Former Summerfield Town Councilmember Todd Rotruck said this week that Guilford County is stonewalling him on a public records request he submitted months ago. He said he is having a great deal of trouble getting a response to what he said is a straightforward request for information that he needs in order to continue his legal battle to regain his council seat.

Rotruck was removed from the Summerfield Town Council in April after the Guilford County Board of Elections determined, in response to a residency challenge, that he lived in Greensboro rather than Summerfield.

Rotruck fought that decision in the courts, where so far he’s been unsuccessful. He is now taking his case to the NC Court of Appeals and, as part of that fight, he has requested all correspondence between Guilford County and the Town of Summerfield pertaining to his case.

“We made the request about two and a half months ago,“ Rotruck said. “Really, we’re not asking for much. We made a similar request to [Summerfield Town Attorney] Bill Hill – for the internal emails in Summerfield – and we got those. It took a month, but we did get them.”

Rotruck said he‘s not sure why Guilford County is taking so long to fill the request and he added that the county has been offering “lame excuses.”

When the Guilford County Board of Elections determined that Rotruck was not a Summerfield resident earlier this year, there was communication back and forth between Guilford County Attorney Mark Payne and Summerfield officials, Rotruck said.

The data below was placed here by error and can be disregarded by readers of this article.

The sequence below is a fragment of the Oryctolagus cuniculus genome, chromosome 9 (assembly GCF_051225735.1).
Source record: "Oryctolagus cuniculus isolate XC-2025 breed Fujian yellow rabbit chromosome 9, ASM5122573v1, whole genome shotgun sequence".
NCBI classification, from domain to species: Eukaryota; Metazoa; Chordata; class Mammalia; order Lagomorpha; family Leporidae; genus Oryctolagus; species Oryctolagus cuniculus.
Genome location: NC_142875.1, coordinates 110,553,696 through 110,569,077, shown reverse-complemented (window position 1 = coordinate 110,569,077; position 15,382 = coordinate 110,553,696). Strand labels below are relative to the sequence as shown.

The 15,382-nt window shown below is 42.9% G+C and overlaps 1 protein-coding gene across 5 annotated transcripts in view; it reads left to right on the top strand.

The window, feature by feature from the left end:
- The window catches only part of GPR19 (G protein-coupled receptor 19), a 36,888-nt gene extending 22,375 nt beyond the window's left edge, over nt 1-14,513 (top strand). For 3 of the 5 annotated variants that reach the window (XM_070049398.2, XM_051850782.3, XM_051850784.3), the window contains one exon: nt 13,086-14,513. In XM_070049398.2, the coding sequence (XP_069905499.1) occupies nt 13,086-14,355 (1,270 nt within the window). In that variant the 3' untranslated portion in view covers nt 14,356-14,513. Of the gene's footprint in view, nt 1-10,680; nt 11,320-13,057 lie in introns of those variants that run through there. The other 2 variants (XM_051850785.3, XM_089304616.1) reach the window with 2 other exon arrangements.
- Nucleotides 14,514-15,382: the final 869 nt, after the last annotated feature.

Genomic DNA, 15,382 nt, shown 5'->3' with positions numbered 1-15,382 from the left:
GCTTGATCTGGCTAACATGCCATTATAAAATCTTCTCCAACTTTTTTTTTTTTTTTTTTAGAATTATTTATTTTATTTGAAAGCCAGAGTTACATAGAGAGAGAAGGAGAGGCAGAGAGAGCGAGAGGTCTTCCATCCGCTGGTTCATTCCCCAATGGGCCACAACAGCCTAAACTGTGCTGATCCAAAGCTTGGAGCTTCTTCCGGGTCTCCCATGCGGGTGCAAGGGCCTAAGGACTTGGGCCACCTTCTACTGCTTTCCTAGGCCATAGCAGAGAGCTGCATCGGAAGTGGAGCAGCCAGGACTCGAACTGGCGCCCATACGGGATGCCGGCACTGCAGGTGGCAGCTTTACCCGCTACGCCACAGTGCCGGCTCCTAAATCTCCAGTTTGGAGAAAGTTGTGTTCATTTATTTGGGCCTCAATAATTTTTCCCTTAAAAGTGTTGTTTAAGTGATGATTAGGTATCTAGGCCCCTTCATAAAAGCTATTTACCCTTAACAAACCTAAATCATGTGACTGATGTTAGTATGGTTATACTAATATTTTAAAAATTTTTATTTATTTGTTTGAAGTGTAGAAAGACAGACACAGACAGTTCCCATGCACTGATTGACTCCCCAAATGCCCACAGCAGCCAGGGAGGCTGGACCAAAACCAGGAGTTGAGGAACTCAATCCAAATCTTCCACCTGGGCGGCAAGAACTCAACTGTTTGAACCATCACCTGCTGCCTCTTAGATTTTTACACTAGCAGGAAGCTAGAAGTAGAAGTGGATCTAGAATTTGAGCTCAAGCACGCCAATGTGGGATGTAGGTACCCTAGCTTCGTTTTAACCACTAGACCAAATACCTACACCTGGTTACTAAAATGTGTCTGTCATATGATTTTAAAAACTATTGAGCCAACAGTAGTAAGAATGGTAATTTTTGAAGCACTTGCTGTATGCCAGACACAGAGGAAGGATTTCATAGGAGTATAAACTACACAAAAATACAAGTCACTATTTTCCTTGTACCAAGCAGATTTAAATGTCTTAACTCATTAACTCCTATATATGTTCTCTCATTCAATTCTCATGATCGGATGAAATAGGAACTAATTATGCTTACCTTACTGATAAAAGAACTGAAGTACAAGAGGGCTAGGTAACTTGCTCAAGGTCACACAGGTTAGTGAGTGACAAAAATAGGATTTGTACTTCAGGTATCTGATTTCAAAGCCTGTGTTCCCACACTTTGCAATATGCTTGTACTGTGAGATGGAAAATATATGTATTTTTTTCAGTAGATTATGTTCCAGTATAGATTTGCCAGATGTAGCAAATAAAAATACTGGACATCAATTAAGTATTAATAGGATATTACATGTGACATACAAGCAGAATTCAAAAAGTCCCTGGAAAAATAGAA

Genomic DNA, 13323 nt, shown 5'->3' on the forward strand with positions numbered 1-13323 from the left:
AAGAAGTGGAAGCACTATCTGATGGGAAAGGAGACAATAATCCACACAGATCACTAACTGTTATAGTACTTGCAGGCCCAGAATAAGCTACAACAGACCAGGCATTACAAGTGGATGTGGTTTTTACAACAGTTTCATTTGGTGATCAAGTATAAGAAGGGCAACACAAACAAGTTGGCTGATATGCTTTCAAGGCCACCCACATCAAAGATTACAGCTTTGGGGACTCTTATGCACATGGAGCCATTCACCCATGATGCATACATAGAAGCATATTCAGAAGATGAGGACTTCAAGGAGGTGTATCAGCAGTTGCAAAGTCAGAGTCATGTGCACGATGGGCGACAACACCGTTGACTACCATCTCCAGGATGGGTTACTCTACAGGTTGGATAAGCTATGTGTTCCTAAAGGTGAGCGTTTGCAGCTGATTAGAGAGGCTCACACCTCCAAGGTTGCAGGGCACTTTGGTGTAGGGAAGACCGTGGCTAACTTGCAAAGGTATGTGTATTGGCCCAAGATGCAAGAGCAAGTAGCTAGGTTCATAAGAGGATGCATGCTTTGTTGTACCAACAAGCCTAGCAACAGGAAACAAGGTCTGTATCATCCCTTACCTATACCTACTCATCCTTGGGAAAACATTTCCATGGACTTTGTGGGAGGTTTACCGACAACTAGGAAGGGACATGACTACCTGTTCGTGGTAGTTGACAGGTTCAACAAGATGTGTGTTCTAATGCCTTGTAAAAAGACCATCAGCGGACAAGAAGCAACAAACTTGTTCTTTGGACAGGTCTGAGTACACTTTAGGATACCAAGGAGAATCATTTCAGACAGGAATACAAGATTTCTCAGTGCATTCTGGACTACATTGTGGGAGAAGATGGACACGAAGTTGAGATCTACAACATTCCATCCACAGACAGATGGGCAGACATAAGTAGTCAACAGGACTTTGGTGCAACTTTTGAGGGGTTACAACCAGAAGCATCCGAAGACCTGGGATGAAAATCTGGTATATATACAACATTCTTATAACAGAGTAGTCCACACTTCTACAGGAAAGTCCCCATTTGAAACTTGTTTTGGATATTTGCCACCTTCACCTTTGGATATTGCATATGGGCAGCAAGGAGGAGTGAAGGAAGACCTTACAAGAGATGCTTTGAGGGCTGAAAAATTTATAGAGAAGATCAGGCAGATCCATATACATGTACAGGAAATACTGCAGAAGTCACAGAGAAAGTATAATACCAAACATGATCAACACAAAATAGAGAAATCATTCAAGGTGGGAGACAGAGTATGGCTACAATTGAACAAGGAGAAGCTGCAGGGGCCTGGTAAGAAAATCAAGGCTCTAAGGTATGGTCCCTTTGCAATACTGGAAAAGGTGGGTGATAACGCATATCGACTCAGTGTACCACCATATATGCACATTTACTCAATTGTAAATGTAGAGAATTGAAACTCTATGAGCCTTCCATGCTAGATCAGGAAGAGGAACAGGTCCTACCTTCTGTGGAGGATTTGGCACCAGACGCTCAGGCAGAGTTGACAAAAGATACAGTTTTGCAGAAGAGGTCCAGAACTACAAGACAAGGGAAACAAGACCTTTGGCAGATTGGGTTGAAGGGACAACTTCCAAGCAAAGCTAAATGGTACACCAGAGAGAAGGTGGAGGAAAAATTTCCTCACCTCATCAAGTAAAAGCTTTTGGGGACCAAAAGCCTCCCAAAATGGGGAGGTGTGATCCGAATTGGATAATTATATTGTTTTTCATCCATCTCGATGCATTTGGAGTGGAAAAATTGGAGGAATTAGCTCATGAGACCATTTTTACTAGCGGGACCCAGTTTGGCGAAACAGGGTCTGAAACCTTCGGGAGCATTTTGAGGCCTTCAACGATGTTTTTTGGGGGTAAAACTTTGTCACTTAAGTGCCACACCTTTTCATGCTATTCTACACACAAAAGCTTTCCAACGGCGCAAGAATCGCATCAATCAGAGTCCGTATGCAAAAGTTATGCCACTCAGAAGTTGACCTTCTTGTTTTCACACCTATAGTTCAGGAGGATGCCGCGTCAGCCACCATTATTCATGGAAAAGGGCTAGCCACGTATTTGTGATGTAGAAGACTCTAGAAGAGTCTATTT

While the Board of Elections did determine Rotruck’s residency, that board never discussed whether Rotruck could serve on the Summerfield Town Council; however, Payne did say at the time that, in his legal opinion, state law kicked in automatically to remove Rotruck with there being no need of any action from the elections board for Rotruck to lose his seat.

Payne did not immediately respond to a phone message and an email requesting the status of Rotruck’s request. Guilford County Clerk to the Board Robin Keller did not respond to an email.

The county routinely goes through the information complied in a public records request and checks to see that there is nothing in a record that is, say, a personnel matter or something protected by attorney/client privilege.